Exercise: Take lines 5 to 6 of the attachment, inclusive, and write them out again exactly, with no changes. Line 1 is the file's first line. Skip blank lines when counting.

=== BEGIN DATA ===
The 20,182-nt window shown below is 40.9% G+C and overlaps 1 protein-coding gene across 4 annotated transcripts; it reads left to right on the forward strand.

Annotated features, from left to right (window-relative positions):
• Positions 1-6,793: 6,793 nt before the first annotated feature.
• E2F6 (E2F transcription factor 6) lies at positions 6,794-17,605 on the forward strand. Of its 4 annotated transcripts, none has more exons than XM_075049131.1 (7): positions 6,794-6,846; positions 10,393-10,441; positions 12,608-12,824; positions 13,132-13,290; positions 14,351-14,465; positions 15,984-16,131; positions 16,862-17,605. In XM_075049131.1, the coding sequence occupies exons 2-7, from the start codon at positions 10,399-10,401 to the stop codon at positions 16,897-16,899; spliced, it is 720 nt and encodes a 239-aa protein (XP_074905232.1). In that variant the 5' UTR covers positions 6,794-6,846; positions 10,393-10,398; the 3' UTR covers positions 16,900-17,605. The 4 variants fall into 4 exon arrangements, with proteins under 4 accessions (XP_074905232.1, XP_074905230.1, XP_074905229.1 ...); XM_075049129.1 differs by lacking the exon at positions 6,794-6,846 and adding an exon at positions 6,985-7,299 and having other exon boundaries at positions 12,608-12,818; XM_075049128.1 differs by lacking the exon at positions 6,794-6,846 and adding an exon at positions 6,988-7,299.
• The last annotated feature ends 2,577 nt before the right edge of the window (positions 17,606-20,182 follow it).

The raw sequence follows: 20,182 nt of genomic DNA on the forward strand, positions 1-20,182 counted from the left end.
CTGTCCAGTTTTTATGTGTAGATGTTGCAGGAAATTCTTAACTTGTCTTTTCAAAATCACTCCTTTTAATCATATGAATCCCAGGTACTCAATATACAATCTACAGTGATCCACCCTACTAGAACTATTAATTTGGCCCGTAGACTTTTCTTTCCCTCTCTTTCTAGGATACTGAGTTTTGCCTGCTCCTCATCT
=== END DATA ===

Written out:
• The last annotated feature ends 2,577 nt before the right edge of the window (positions 17,606-20,182 follow it).

The raw sequence follows: 20,182 nt of genomic DNA on the forward strand, positions 1-20,182 counted from the left end.